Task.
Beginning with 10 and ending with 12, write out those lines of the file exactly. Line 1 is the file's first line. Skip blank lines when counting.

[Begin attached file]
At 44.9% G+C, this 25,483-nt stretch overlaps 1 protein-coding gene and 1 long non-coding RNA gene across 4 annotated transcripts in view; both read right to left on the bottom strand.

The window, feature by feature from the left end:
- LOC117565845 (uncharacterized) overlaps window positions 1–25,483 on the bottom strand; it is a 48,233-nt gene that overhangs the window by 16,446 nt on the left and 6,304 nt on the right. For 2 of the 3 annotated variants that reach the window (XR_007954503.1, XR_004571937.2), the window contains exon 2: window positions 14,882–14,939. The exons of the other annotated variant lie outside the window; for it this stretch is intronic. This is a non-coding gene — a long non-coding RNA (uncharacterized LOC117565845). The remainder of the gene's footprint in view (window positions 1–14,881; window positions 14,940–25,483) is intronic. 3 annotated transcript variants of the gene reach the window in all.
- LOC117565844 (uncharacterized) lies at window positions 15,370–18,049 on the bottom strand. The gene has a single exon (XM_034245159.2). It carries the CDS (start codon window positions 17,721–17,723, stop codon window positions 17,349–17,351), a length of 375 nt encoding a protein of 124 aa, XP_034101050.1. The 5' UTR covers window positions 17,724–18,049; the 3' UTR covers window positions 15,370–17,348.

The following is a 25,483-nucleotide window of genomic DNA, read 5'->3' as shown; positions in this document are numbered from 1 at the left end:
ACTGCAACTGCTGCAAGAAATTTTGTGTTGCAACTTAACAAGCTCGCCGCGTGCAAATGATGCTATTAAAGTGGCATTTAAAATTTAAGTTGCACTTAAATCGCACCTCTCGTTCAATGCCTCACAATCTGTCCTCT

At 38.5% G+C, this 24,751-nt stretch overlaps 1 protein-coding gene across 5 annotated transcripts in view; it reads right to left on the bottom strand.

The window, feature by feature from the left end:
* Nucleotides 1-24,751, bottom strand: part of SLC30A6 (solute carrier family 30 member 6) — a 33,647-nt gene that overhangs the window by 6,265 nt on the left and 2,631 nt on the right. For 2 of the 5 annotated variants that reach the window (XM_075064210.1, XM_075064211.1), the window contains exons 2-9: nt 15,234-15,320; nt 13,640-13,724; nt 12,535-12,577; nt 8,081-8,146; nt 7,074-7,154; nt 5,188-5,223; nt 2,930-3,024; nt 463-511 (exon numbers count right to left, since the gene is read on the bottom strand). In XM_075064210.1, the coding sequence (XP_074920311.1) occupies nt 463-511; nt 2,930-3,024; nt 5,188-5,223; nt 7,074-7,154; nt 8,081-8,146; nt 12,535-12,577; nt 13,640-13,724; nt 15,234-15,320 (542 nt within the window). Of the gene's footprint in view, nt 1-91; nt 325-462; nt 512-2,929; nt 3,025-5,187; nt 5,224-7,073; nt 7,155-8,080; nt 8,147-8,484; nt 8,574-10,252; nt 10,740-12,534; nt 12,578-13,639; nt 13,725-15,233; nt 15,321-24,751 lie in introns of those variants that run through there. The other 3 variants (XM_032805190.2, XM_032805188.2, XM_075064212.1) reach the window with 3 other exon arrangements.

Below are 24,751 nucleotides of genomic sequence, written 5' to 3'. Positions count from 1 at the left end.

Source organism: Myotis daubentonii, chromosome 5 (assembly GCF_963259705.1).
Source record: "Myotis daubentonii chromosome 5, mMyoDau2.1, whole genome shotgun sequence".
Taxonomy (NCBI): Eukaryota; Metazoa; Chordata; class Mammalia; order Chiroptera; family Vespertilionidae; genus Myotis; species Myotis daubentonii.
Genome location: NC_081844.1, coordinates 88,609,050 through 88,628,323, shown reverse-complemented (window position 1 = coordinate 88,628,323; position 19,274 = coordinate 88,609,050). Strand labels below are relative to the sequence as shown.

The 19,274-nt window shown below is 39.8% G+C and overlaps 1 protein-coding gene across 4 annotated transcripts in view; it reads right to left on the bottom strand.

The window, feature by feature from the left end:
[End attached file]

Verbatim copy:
Below are 24,751 nucleotides of genomic sequence, written 5' to 3'. Positions count from 1 at the left end.

Source organism: Myotis daubentonii, chromosome 5 (assembly GCF_963259705.1).
Source record: "Myotis daubentonii chromosome 5, mMyoDau2.1, whole genome shotgun sequence".